Monday, August 14, 2006
The following article appeared on the Students First website and in the Daily Southtown newspaper. When will we finally stand up and just say
no? How long are we going to put up with this? School districts are walking all over us. The richer they become the more powerful they become. What kind of future are we leaving our children and our neighbors children? Do not think that passing a referendum is the solution, the same tactics and threats will continue as our districts rate of spending outpaces revenue. Fee increases and referenda will not cease. They won't stop; they're already pressuring legislators into income tax increases. Once passed, the spending will increase and referendum cycle will continue. Think it won't happen? History has proven it time and time again. What drives a person to pay 2,500 dollars to 10,000 dollars in property taxes for schools and accept without resistance registration fees, books fees, etc?
Mounting school fees taking toll on Southland parents
By Angela Caputo
Students at Oak Lawn Community High School grabbed their books, maps of the school and new identification cards at registration.
But their parents were left to do the heavy lifting - picking up the tab for school fees, which essentially doubled this year.
"Now I've got to figure out a way to pay for it," Colleen Lesko said after getting the $1,568 bill for her three teens to attend school.
Even with a two-income household - she drives a school bus and her husband is a mechanic - they don't exactly have that kind of cash lying around.
Lesko's bill included $300 registration fees and $75 technology fees for each student plus between $15 and $25 per class that require workbooks and other class materials.
Last year students were charged $150 to register and a $50 technology fee.
The Leskoes may divert some money from a home equity loan they recently took out to rebuild their garage to cover the fees, which are at least $100 per student more than in neighboring districts.
The family is bracing for even more back-to-school expenses: Daughter Amanda Eversole, 16, is in theater productions, on the color guard squad, the forensics team and in the choir, all of which have extra expenses.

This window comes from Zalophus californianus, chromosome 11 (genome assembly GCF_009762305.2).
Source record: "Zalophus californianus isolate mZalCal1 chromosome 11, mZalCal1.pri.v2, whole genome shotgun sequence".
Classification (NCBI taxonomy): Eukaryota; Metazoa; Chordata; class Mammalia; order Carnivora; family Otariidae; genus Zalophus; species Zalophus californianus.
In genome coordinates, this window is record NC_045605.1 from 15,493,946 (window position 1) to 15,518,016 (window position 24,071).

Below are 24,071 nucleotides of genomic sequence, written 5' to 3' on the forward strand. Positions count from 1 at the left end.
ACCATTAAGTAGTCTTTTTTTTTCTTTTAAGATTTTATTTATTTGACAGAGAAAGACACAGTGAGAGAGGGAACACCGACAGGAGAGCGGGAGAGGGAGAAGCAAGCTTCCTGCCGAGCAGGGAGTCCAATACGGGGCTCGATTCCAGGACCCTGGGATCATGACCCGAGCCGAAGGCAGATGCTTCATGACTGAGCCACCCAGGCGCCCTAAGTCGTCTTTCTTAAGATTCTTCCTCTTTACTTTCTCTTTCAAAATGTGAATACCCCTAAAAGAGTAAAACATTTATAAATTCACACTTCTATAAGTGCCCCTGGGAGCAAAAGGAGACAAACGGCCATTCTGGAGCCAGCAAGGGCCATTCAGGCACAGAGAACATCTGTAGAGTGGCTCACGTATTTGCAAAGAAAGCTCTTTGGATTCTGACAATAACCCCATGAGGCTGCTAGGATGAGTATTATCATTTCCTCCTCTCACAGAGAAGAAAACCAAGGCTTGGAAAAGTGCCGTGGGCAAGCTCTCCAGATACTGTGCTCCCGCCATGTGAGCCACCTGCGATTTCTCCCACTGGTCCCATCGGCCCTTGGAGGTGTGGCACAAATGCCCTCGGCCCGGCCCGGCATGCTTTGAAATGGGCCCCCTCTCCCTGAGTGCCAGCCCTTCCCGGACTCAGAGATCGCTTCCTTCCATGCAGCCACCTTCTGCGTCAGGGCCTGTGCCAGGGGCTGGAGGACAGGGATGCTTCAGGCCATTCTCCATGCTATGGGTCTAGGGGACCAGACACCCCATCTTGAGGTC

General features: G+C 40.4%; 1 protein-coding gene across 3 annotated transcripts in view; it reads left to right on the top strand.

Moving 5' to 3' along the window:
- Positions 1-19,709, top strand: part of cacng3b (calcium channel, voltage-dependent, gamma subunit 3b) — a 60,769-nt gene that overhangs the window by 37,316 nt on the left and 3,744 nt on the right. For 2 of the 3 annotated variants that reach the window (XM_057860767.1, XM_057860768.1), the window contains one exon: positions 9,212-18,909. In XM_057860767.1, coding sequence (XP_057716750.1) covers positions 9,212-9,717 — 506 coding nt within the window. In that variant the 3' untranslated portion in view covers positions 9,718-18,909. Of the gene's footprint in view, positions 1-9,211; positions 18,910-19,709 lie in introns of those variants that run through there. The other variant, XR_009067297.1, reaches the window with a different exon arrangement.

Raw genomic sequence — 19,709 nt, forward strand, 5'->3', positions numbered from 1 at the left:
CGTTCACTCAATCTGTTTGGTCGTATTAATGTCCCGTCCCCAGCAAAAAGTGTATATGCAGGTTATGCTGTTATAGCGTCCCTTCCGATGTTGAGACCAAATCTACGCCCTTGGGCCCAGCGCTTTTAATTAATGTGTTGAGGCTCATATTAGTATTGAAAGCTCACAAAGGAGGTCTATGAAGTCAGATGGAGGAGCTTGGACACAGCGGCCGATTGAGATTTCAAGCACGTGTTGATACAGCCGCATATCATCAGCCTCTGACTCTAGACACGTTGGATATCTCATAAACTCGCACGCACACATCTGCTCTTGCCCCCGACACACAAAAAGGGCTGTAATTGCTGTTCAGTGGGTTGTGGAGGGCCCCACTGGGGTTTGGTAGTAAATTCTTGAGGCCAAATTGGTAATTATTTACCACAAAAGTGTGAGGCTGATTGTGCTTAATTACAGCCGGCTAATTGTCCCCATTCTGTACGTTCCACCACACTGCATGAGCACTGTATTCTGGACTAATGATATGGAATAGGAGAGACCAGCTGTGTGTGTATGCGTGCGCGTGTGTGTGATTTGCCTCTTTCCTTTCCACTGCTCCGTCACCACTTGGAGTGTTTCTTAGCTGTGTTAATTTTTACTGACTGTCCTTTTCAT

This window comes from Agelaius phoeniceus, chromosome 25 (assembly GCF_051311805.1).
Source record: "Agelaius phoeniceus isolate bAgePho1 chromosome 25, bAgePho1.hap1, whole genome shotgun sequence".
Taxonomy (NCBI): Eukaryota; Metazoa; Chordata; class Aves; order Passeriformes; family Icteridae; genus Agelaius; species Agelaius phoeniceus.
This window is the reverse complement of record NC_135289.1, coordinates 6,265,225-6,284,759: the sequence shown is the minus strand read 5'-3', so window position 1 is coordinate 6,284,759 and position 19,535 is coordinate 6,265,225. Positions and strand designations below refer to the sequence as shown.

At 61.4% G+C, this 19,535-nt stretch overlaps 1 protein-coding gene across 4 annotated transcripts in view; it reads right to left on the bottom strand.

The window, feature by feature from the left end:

And her sons Ken, 15, and Josh, 14, are always needing new athletic gear and school supplies, which add up quickly.
"(With each activity) it's $20 here and more money there. It never stops," Lesko said.
The higher fees are expected to give the district a $420,000 boost, which will help trim the deficit to $2.1 million this year.
The school board is expected to vote Wednesday on whether to ask voters in November to approve a tax rate increase.
The proposal likely will mirror a referendum question that taxpayers overwhelmingly rejected last spring. That measure asked voters to pay, on average, an additional $102 a year for a $200,000 home.
If the referendum were to pass, it would bring in an additional $2.3 million to offset the district's annual deficit.
"Next time not only will fees be impacted but we're going to see some major cuts," Supt. Jim Briscoe said.
"Everything would be considered."
Teachers, extra-curricular activities and the number of courses offered could be affected.
Maureen McLaughlin said she's not thrilled with the $990 bill to register her two daughters, Emily and Cathleen Litz.
But she prefers it to a property tax increase.
"I'll pay the fees," she said. "Other people shouldn't have to pay for them to go to school."
Even with some cutbacks, McLaughlin isn't worried her daughters, who are honor-roll students, will meet her ultimate expectation of going on to college.
"You can't have everything you want," she said. "If you have to cut stuff, you have to cut stuff."
Kate O'Brien has a hard time saying "no" when it comes to making sure her three teens have more than just the school basics.
Even if it means running a tab on her credit card, she said.
After dropping nearly $1,500 on registration fees this week, O'Brien bought three yearbooks, two sets of school pictures and gym clothes for her 17-year-old daughter Claire, and sons Conor, 16, and Christopher, 14.
She also joined the booster club and the PTA, which brought her bill to $1,607.
O'Brien admits she could have cut corners in the registration line or told her kids "no" to joining some extra-curricular activities.
"But that's the kind of stuff you want to do for your kids," she said.
If the referendum question makes it on the November ballot, O'Brien, who is a teacher, said she'll support it. But like most Oak Lawn residents, she isn't excited about it.
In light of the new fees, Lesko said she's tapped out already and has had enough.
"Give us all a break," she said. "Granted they're getting an education, but do we have to go poor for it?"